Skip to content

Children's Health

Font Size

Bed-Wetting - When To Call a Doctor

Call your doctor if:

  • Your child has signs of a bladder or kidney infection or other symptoms, such as back pain, abdominal (belly) pain, or fever. Signs of a bladder or kidney infection include:
    • Cloudy or pink urine or bloodstains on underclothes.
    • Urinating more often than usual.
    • Crying or complaining when urinating.
  • Your child age 4 or older is wetting the bed and is leaking stool. The child may have stool blocking the intestines camera.gif, caused by having constipation over a period of time.
  • Your child wets the bed more frequently while you are using home treatment for bed-wetting.
  • Your daughter older than 5 or your son older than 6 has never had bladder control for more than 3 months in a row after trying home treatment, and it is causing problems at school or in the child's relationships with family and friends.
  • Your child who has had bladder control for at least 3 months has begun to wet the bed, and this has happened more than a few times.

If your child wets the bed but has no other symptoms, and you have tried home treatment without success, the doctor can recommend other methods of treatment.

Watchful waiting

Watchful waiting is appropriate if bed-wetting is not affecting how your child is doing with schoolwork or getting along with his or her peers or family. Most children develop complete bladder control even without treatment. Home treatment may be all that is needed to help the child learn bladder control.

Watchful waiting may not be appropriate if bed-wetting starts after a child has had bladder control for a period of time. Look for possible stresses that might be causing the bed-wetting. Bed-wetting may stop when your child's stress is relieved or managed. If it does not, your child should see a doctor. For more information, see:

Bed Wetting: Should My Child See a Doctor?

Who to see

The following health professionals can evaluate and treat bed-wetting:

The following specialist(s) may be required if your child has medical or emotional conditions:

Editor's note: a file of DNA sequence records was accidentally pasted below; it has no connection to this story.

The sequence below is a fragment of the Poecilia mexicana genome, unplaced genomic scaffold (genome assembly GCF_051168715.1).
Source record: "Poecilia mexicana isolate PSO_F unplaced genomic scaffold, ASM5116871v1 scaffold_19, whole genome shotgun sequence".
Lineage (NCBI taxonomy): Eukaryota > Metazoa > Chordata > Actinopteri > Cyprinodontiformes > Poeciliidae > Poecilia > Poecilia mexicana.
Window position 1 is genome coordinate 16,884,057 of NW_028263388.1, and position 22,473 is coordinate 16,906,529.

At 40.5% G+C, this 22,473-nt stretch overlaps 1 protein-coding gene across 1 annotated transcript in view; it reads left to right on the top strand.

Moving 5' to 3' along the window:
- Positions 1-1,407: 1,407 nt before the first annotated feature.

To prepare for your appointment, see the topic Making the Most of Your Appointment.

    This information is produced and provided by the National Cancer Institute (NCI). The information in this topic may have changed since it was written. For the most current information, contact the National Cancer Institute via the Internet web site at http:// cancer .gov or call 1-800-4-CANCER.

    WebMD Medical Reference from Healthwise

    Last Updated: October 24, 2012
    This information is not intended to replace the advice of a doctor. Healthwise disclaims any liability for the decisions you make based on this information.
    1
    Next Article:

    Today on WebMD

    child with red rash on cheeks
    What’s that rash?
    plate of fruit and veggies
    How healthy is your child’s diet?
     
    smiling baby
    Treating diarrhea, fever and more.
    Middle school band practice
    Understanding your child’s changing body.
     

    worried kid
    fitArticle
    boy on father's shoulder
    Article
     
    Child with red rash on cheeks
    Slideshow
    girl thinking
    Article
     

    Loaded with tips to help you avoid food allergy triggers.

    Loading ...

    Sending your email...

    This feature is temporarily unavailable. Please try again later.

    Thanks!

    Now check your email account on your mobile phone to download your new app.

    babyapp
    New
    Child with adhd
    Slideshow
     
    rl with friends
    fitSlideshow
    Syringes and graph illustration
    Tool